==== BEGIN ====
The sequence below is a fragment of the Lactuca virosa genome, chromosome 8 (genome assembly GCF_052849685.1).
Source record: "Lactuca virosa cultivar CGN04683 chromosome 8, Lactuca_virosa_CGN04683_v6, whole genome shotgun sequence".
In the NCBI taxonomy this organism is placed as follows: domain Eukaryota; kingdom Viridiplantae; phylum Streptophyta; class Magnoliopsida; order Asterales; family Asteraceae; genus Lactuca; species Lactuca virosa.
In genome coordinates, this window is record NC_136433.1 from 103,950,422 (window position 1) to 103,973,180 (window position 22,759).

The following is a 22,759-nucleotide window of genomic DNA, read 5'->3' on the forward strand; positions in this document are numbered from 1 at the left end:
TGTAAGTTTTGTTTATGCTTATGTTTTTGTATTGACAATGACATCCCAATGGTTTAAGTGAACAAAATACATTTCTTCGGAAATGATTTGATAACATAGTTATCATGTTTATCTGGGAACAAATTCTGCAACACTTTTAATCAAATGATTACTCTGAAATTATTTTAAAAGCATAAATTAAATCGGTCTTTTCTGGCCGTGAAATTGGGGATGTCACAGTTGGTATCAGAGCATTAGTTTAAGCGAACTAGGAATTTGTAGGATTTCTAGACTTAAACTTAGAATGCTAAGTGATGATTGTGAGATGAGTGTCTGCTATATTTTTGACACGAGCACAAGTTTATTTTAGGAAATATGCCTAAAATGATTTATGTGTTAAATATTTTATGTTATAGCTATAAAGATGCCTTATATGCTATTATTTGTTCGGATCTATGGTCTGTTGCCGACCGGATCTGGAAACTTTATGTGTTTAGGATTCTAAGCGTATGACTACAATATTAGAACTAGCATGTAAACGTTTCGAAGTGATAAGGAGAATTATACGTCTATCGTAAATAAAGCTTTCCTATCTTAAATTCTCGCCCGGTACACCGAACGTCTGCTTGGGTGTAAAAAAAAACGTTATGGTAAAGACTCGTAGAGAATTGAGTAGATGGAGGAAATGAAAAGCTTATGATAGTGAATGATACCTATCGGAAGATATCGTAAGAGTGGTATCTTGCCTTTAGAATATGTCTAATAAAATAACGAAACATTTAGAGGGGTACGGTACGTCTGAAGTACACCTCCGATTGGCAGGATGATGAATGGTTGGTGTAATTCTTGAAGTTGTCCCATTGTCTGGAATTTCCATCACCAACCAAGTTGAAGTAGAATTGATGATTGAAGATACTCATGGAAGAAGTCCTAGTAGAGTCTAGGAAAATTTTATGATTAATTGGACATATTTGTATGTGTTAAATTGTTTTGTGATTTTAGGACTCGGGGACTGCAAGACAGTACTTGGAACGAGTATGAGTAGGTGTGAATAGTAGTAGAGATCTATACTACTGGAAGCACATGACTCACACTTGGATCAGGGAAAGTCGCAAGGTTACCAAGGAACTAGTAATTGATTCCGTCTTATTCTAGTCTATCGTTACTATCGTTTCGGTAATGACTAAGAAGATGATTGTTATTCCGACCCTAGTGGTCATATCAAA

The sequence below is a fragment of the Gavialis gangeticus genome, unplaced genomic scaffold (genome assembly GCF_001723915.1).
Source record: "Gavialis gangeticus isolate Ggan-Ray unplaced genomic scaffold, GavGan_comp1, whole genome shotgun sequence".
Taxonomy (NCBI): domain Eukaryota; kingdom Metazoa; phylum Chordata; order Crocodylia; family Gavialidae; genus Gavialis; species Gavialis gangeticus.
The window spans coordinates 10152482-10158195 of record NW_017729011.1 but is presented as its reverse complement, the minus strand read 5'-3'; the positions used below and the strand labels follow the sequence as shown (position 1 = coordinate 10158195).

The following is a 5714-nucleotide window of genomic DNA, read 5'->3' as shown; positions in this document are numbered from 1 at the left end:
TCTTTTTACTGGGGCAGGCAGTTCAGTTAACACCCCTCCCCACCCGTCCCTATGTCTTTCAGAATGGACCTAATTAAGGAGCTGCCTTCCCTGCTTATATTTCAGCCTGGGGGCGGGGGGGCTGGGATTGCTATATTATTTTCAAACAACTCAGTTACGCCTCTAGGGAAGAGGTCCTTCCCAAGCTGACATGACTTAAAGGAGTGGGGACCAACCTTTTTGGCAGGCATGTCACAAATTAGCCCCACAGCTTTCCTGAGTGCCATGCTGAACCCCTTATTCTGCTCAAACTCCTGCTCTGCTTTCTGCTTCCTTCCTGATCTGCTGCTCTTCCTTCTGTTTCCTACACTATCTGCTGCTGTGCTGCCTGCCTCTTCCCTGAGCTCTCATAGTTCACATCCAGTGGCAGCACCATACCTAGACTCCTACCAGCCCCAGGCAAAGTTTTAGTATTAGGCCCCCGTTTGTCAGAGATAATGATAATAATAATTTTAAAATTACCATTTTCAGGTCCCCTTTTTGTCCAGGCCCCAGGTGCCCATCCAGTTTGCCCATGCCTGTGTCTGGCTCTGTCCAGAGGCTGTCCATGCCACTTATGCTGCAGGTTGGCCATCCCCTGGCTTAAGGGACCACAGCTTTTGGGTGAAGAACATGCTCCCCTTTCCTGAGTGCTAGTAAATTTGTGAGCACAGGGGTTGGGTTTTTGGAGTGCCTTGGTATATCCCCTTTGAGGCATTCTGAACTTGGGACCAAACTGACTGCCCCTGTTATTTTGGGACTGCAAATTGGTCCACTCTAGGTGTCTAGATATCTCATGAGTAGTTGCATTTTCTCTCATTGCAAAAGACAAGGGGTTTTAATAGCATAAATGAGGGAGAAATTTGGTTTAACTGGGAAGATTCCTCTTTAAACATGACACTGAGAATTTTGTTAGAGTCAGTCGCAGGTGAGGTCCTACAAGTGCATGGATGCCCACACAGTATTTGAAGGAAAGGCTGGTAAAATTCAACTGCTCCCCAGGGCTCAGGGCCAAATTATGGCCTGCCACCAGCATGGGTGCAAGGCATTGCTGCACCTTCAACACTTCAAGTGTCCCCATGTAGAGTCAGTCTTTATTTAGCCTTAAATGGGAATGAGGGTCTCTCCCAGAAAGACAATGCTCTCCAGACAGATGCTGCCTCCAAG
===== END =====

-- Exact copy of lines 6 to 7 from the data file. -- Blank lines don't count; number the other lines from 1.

TGTAAGTTTTGTTTATGCTTATGTTTTTGTATTGACAATGACATCCCAATGGTTTAAGTGAACAAAATACATTTCTTCGGAAATGATTTGATAACATAGTTATCATGTTTATCTGGGAACAAATTCTGCAACACTTTTAATCAAATGATTACTCTGAAATTATTTTAAAAGCATAAATTAAATCGGTCTTTTCTGGCCGTGAAATTGGGGATGTCACAGTTGGTATCAGAGCATTAGTTTAAGCGAACTAGGAATTTGTAGGATTTCTAGACTTAAACTTAGAATGCTAAGTGATGATTGTGAGATGAGTGTCTGCTATATTTTTGACACGAGCACAAGTTTATTTTAGGAAATATGCCTAAAATGATTTATGTGTTAAATATTTTATGTTATAGCTATAAAGATGCCTTATATGCTATTATTTGTTCGGATCTATGGTCTGTTGCCGACCGGATCTGGAAACTTTATGTGTTTAGGATTCTAAGCGTATGACTACAATATTAGAACTAGCATGTAAACGTTTCGAAGTGATAAGGAGAATTATACGTCTATCGTAAATAAAGCTTTCCTATCTTAAATTCTCGCCCGGTACACCGAACGTCTGCTTGGGTGTAAAAAAAAACGTTATGGTAAAGACTCGTAGAGAATTGAGTAGATGGAGGAAATGAAAAGCTTATGATAGTGAATGATACCTATCGGAAGATATCGTAAGAGTGGTATCTTGCCTTTAGAATATGTCTAATAAAATAACGAAACATTTAGAGGGGTACGGTACGTCTGAAGTACACCTCCGATTGGCAGGATGATGAATGGTTGGTGTAATTCTTGAAGTTGTCCCATTGTCTGGAATTTCCATCACCAACCAAGTTGAAGTAGAATTGATGATTGAAGATACTCATGGAAGAAGTCCTAGTAGAGTCTAGGAAAATTTTATGATTAATTGGACATATTTGTATGTGTTAAATTGTTTTGTGATTTTAGGACTCGGGGACTGCAAGACAGTACTTGGAACGAGTATGAGTAGGTGTGAATAGTAGTAGAGATCTATACTACTGGAAGCACATGACTCACACTTGGATCAGGGAAAGTCGCAAGGTTACCAAGGAACTAGTAATTGATTCCGTCTTATTCTAGTCTATCGTTACTATCGTTTCGGTAATGACTAAGAAGATGATTGTTATTCCGACCCTAGTGGTCATATCAAA

The sequence below is a fragment of the Gavialis gangeticus genome, unplaced genomic scaffold (genome assembly GCF_001723915.1).